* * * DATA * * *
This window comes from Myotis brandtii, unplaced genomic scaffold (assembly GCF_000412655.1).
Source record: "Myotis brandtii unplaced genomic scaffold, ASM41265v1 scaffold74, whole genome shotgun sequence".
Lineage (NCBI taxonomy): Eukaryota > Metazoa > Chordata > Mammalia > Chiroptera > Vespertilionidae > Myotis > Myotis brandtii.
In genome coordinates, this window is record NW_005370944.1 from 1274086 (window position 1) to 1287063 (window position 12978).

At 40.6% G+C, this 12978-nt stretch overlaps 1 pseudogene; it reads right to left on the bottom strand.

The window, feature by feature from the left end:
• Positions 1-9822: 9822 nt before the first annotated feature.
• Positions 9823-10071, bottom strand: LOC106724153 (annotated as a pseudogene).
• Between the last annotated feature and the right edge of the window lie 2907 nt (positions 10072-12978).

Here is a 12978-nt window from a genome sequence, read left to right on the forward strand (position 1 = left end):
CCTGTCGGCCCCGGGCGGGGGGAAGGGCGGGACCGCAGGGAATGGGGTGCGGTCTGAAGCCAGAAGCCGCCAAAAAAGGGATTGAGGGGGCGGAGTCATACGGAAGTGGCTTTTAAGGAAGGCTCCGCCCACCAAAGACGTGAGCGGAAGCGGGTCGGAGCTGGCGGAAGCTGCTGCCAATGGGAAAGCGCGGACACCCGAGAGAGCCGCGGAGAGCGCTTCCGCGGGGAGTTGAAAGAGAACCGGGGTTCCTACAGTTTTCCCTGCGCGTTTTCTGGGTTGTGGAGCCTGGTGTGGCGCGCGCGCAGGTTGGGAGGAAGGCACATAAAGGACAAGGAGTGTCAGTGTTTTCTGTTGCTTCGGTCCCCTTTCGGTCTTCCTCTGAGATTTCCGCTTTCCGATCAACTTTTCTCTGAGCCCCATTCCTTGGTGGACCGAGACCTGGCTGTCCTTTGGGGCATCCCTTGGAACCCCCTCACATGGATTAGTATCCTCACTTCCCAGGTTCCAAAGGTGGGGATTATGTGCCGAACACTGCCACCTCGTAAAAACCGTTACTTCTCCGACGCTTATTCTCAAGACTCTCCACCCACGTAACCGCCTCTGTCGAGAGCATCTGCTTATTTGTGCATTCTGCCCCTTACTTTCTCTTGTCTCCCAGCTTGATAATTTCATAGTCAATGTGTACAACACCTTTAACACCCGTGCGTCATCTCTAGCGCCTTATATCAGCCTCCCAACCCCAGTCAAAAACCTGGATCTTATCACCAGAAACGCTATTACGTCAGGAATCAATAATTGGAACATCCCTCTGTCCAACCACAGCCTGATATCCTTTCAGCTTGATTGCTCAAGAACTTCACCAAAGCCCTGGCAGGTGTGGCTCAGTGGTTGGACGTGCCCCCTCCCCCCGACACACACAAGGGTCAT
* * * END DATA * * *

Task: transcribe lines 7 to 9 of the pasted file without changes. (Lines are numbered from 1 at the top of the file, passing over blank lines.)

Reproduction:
• Positions 1-9822: 9822 nt before the first annotated feature.
• Positions 9823-10071, bottom strand: LOC106724153 (annotated as a pseudogene).
• Between the last annotated feature and the right edge of the window lie 2907 nt (positions 10072-12978).